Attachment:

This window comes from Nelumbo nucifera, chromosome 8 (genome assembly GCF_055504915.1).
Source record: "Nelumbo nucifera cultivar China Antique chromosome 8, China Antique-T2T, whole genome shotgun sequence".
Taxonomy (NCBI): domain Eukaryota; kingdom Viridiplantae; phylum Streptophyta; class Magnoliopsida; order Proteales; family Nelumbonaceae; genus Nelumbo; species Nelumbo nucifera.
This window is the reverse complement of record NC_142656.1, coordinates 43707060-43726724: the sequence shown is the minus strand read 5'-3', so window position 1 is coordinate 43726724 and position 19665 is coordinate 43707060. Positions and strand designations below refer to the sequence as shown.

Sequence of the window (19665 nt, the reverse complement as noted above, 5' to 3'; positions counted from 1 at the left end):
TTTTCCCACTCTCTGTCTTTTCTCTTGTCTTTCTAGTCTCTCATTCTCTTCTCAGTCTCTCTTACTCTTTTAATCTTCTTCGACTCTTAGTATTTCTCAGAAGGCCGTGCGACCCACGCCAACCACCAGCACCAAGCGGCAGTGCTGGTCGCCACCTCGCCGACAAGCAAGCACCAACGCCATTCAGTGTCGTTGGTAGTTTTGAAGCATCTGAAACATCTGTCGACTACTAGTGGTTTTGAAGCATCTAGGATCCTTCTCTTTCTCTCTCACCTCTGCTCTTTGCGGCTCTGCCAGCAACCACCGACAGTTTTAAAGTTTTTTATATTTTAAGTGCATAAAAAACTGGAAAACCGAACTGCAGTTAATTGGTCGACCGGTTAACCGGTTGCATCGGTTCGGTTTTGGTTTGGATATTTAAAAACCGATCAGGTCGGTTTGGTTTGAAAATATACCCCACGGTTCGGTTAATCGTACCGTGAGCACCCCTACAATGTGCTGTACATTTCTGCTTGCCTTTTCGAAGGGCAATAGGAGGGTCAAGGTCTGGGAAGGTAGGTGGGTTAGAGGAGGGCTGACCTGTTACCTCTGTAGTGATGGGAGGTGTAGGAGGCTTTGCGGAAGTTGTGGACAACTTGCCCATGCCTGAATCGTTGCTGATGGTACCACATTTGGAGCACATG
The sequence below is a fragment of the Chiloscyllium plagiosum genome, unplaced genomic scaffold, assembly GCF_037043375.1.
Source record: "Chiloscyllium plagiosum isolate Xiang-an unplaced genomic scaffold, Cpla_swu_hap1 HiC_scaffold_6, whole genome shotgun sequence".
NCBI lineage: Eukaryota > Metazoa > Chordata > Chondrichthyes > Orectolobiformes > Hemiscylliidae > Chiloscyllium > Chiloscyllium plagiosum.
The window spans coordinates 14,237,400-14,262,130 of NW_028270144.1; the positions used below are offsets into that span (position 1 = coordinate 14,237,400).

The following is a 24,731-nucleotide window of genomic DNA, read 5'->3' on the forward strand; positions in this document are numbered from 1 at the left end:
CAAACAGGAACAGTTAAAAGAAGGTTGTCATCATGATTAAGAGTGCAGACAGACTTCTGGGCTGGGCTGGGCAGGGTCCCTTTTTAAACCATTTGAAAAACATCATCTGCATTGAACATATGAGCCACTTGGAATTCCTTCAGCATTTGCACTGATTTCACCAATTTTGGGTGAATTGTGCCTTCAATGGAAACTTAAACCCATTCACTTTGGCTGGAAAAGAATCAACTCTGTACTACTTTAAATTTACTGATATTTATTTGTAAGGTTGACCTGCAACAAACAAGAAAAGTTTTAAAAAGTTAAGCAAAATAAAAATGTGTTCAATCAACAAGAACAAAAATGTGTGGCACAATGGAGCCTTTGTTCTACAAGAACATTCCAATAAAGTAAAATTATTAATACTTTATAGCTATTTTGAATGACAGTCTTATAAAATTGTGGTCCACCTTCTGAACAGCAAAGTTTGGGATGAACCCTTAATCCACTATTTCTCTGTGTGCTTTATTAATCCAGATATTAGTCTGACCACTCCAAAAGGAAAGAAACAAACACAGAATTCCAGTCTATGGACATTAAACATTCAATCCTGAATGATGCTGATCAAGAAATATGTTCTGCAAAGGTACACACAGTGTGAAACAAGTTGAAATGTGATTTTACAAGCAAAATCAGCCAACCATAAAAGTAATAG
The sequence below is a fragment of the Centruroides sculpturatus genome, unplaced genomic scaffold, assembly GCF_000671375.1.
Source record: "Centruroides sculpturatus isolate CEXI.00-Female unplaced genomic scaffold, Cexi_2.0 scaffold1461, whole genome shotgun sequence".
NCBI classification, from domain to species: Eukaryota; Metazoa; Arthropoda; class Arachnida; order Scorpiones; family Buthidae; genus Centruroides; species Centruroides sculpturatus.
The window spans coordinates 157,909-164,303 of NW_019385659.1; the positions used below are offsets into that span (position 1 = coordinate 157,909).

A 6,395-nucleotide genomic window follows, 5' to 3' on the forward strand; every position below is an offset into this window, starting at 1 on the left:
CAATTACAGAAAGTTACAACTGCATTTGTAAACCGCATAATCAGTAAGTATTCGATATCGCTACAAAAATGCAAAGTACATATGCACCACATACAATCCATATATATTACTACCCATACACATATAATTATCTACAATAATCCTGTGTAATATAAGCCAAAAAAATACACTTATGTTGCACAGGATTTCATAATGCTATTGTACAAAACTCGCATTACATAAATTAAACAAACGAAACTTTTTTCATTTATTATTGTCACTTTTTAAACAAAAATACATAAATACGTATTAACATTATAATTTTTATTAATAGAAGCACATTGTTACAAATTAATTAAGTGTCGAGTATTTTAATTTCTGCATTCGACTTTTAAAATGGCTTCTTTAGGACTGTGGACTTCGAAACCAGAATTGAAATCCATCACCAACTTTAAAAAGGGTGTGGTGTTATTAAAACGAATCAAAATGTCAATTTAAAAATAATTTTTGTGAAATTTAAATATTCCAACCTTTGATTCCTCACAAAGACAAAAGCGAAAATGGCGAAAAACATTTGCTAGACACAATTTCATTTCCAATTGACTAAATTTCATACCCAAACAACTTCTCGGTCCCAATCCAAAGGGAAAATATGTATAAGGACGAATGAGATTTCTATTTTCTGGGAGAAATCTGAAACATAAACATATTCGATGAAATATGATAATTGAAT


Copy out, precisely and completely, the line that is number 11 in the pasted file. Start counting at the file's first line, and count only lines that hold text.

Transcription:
The following is a 24,731-nucleotide window of genomic DNA, read 5'->3' on the forward strand; positions in this document are numbered from 1 at the left end: